When you add the depleted blue line missing regulars Teppo Numminen, Dimitri Kalinin and the previously rejuvenated Jaro Spacek, it’s evident that head coach Lindy Ruff hasn’t faced this level of trouble since the pre-lockout days – and those battles were fought with Drury and Briere.
much more on the NHL and one bit we covered yesterday…
from the CP via Yahoo,
...And, like any good dad, Michel Roy is standing up for his son with “Le Guerrier,” which translates into English as “The Warrior.”
Michel Roy says the French-language book - there are no immediate plans for an English version - is aimed at correcting the public perception of Patrick Roy’s life and career.
“I wanted to present Patrick as he is,” Michel Roy said at the book’s launch on Tuesday. “I think that the image that people often have of Patrick is not the real picture of Patrick. He’s not like that.”
John LeClair will be in court next week to face a drunk driving charge. Vermont state police pulled over the former BFA St. Albans, UVM and NHL great on October 24th.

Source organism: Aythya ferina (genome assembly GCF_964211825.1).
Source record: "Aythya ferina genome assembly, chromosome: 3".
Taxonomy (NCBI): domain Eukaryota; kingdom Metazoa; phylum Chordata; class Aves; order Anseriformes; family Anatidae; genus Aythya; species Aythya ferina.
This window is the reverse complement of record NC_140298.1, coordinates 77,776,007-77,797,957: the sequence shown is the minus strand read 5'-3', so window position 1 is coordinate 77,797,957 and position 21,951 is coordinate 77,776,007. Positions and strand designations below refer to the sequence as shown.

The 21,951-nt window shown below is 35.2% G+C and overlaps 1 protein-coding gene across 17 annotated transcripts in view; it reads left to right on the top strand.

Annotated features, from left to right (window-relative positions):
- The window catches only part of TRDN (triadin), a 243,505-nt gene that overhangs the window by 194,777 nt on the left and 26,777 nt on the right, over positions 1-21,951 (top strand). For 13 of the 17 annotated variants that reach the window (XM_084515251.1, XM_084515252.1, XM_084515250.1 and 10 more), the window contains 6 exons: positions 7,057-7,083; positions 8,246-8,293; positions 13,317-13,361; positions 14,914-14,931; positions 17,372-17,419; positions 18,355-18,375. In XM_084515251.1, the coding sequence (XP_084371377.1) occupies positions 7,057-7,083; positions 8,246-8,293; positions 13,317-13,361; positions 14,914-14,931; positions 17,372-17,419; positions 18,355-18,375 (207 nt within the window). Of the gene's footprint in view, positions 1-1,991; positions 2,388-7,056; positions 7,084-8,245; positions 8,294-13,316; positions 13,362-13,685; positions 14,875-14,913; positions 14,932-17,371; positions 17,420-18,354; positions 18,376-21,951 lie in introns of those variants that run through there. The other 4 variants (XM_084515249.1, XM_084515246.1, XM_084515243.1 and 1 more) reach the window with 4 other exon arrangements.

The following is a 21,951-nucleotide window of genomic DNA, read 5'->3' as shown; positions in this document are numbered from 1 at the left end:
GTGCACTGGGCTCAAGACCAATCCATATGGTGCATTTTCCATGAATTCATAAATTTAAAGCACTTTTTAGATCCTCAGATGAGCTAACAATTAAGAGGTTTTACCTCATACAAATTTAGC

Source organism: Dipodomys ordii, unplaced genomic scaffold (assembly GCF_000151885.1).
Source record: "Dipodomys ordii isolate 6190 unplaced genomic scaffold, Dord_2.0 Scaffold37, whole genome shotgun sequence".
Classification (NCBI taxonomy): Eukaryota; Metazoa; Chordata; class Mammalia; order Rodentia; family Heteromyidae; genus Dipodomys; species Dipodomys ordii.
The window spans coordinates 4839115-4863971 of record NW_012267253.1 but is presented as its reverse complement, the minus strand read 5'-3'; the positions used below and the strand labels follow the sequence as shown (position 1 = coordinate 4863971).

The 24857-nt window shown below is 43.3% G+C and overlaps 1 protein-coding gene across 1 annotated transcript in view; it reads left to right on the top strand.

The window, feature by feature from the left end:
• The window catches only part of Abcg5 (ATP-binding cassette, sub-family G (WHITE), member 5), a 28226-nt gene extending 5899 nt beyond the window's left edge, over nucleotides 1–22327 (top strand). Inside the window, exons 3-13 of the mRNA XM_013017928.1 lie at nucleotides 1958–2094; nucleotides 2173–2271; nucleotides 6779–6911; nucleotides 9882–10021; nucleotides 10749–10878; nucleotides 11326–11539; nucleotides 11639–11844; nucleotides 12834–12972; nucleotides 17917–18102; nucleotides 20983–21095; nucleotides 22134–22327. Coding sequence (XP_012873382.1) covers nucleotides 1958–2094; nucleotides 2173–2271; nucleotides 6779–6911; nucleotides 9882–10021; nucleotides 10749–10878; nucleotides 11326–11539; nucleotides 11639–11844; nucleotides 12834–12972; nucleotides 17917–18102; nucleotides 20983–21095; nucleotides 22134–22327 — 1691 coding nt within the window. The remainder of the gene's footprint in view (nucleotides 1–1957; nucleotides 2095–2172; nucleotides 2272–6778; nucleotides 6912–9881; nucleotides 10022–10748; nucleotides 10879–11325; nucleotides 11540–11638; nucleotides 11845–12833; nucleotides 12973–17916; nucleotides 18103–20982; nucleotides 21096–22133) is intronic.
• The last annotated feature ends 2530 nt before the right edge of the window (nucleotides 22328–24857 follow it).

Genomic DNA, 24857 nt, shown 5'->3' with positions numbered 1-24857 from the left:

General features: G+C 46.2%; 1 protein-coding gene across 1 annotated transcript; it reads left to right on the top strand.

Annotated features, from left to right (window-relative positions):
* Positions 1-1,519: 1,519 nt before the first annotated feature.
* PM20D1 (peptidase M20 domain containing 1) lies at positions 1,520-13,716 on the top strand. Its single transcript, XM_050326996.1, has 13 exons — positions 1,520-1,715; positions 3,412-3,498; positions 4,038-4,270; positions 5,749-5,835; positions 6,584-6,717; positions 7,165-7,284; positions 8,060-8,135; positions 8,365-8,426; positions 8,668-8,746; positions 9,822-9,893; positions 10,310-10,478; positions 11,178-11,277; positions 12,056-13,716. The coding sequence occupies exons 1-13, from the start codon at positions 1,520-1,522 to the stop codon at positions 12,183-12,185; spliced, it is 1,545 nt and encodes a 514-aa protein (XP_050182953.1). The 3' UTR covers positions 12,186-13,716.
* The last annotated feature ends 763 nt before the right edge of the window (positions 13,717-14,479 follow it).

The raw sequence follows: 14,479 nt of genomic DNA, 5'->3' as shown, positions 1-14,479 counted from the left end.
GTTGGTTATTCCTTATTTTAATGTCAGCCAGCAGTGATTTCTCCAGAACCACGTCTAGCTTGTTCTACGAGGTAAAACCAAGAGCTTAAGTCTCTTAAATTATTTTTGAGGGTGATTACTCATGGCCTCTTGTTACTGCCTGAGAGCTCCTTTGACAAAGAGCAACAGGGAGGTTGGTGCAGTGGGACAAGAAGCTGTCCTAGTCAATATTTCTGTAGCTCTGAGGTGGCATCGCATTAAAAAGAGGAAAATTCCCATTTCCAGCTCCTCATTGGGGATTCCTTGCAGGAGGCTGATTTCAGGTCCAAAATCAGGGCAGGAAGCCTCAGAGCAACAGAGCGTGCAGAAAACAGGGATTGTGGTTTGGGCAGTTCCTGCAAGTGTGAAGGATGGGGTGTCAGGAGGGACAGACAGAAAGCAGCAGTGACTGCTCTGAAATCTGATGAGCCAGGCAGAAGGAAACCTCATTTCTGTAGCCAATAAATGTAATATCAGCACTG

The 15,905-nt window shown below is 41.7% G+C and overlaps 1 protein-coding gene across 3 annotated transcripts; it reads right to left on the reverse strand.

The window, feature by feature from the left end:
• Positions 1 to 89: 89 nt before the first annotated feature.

The early-morning incident on Interstate-89 in Milton is the St. Albans native’s second drunk driving charge. In 1990, LeClair pleaded no contest after prosecutors reduced the charge to careless and negligent driving.
LeClair was placed on waivers last December by the Pittsburgh Peguins and he has not played in the NHL since then.
About Kukla's Korner Hockey
Paul Kukla founded Kukla’s Korner in 2005 and the site has since become the must-read site on the ‘net for all the latest happenings around the NHL.
From breaking news to in-depth stories around the league, KK Hockey is updated with fresh stories all day long and will bring you the latest news as quickly as possible.